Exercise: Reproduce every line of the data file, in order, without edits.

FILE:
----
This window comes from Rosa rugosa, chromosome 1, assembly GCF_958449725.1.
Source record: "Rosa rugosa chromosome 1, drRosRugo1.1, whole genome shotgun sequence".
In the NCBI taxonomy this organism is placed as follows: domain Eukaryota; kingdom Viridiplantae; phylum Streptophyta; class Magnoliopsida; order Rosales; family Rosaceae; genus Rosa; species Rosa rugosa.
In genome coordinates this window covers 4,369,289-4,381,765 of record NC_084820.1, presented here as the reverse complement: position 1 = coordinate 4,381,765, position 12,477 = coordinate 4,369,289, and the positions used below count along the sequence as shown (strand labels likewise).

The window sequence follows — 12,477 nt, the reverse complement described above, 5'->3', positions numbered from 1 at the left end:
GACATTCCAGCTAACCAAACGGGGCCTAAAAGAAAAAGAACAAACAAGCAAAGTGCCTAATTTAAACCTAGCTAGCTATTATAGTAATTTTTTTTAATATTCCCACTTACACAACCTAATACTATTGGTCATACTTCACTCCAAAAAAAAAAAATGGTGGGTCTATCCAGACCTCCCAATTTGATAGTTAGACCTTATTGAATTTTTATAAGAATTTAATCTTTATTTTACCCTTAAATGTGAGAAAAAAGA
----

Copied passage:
This window comes from Rosa rugosa, chromosome 1, assembly GCF_958449725.1.
Source record: "Rosa rugosa chromosome 1, drRosRugo1.1, whole genome shotgun sequence".
In the NCBI taxonomy this organism is placed as follows: domain Eukaryota; kingdom Viridiplantae; phylum Streptophyta; class Magnoliopsida; order Rosales; family Rosaceae; genus Rosa; species Rosa rugosa.
In genome coordinates this window covers 4,369,289-4,381,765 of record NC_084820.1, presented here as the reverse complement: position 1 = coordinate 4,381,765, position 12,477 = coordinate 4,369,289, and the positions used below count along the sequence as shown (strand labels likewise).

The window sequence follows — 12,477 nt, the reverse complement described above, 5'->3', positions numbered from 1 at the left end:
GACATTCCAGCTAACCAAACGGGGCCTAAAAGAAAAAGAACAAACAAGCAAAGTGCCTAATTTAAACCTAGCTAGCTATTATAGTAATTTTTTTTAATATTCCCACTTACACAACCTAATACTATTGGTCATACTTCACTCCAAAAAAAAAAAATGGTGGGTCTATCCAGACCTCCCAATTTGATAGTTAGACCTTATTGAATTTTTATAAGAATTTAATCTTTATTTTACCCTTAAATGTGAGAAAAAAGA